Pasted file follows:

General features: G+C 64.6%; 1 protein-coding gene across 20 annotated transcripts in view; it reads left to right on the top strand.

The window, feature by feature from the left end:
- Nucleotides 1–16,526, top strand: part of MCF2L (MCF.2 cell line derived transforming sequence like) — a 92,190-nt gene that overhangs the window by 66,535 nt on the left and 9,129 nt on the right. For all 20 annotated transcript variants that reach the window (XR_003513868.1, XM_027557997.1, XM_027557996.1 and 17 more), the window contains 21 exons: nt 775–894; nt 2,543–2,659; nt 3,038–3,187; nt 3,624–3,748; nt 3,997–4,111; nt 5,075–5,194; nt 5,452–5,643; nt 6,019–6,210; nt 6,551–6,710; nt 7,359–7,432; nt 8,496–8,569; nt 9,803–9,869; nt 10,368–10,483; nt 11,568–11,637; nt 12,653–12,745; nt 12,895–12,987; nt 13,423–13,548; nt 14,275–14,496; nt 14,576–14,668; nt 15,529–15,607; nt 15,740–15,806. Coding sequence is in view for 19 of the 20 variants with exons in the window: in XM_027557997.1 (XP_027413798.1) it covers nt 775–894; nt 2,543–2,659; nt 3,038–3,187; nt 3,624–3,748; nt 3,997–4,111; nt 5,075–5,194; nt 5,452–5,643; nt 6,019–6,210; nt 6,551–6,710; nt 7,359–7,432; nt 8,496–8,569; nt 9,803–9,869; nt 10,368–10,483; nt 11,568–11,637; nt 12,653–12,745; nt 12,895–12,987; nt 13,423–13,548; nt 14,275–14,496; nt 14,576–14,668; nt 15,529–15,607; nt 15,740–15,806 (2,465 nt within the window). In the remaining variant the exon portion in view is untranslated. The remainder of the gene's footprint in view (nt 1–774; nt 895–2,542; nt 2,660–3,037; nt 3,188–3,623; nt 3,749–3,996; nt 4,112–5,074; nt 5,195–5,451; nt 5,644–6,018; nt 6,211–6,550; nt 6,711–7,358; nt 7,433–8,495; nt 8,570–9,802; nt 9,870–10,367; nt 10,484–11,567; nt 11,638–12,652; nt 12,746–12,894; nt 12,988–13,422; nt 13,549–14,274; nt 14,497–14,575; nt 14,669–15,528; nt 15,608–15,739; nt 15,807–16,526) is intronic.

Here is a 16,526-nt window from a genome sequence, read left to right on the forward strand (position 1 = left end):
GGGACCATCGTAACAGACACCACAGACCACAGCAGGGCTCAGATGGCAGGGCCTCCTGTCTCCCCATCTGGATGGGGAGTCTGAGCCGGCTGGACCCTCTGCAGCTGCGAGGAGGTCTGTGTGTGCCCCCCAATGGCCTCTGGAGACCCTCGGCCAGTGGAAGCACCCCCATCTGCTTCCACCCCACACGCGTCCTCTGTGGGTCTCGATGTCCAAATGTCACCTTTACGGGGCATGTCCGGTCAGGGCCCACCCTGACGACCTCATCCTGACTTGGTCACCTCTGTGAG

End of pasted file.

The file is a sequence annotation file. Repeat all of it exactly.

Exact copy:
General features: G+C 64.6%; 1 protein-coding gene across 20 annotated transcripts in view; it reads left to right on the top strand.

The window, feature by feature from the left end:
- Nucleotides 1–16,526, top strand: part of MCF2L (MCF.2 cell line derived transforming sequence like) — a 92,190-nt gene that overhangs the window by 66,535 nt on the left and 9,129 nt on the right. For all 20 annotated transcript variants that reach the window (XR_003513868.1, XM_027557997.1, XM_027557996.1 and 17 more), the window contains 21 exons: nt 775–894; nt 2,543–2,659; nt 3,038–3,187; nt 3,624–3,748; nt 3,997–4,111; nt 5,075–5,194; nt 5,452–5,643; nt 6,019–6,210; nt 6,551–6,710; nt 7,359–7,432; nt 8,496–8,569; nt 9,803–9,869; nt 10,368–10,483; nt 11,568–11,637; nt 12,653–12,745; nt 12,895–12,987; nt 13,423–13,548; nt 14,275–14,496; nt 14,576–14,668; nt 15,529–15,607; nt 15,740–15,806. Coding sequence is in view for 19 of the 20 variants with exons in the window: in XM_027557997.1 (XP_027413798.1) it covers nt 775–894; nt 2,543–2,659; nt 3,038–3,187; nt 3,624–3,748; nt 3,997–4,111; nt 5,075–5,194; nt 5,452–5,643; nt 6,019–6,210; nt 6,551–6,710; nt 7,359–7,432; nt 8,496–8,569; nt 9,803–9,869; nt 10,368–10,483; nt 11,568–11,637; nt 12,653–12,745; nt 12,895–12,987; nt 13,423–13,548; nt 14,275–14,496; nt 14,576–14,668; nt 15,529–15,607; nt 15,740–15,806 (2,465 nt within the window). In the remaining variant the exon portion in view is untranslated. The remainder of the gene's footprint in view (nt 1–774; nt 895–2,542; nt 2,660–3,037; nt 3,188–3,623; nt 3,749–3,996; nt 4,112–5,074; nt 5,195–5,451; nt 5,644–6,018; nt 6,211–6,550; nt 6,711–7,358; nt 7,433–8,495; nt 8,570–9,802; nt 9,870–10,367; nt 10,484–11,567; nt 11,638–12,652; nt 12,746–12,894; nt 12,988–13,422; nt 13,549–14,274; nt 14,497–14,575; nt 14,669–15,528; nt 15,608–15,739; nt 15,807–16,526) is intronic.

Here is a 16,526-nt window from a genome sequence, read left to right on the forward strand (position 1 = left end):
GGGACCATCGTAACAGACACCACAGACCACAGCAGGGCTCAGATGGCAGGGCCTCCTGTCTCCCCATCTGGATGGGGAGTCTGAGCCGGCTGGACCCTCTGCAGCTGCGAGGAGGTCTGTGTGTGCCCCCCAATGGCCTCTGGAGACCCTCGGCCAGTGGAAGCACCCCCATCTGCTTCCACCCCACACGCGTCCTCTGTGGGTCTCGATGTCCAAATGTCACCTTTACGGGGCATGTCCGGTCAGGGCCCACCCTGACGACCTCATCCTGACTTGGTCACCTCTGTGAG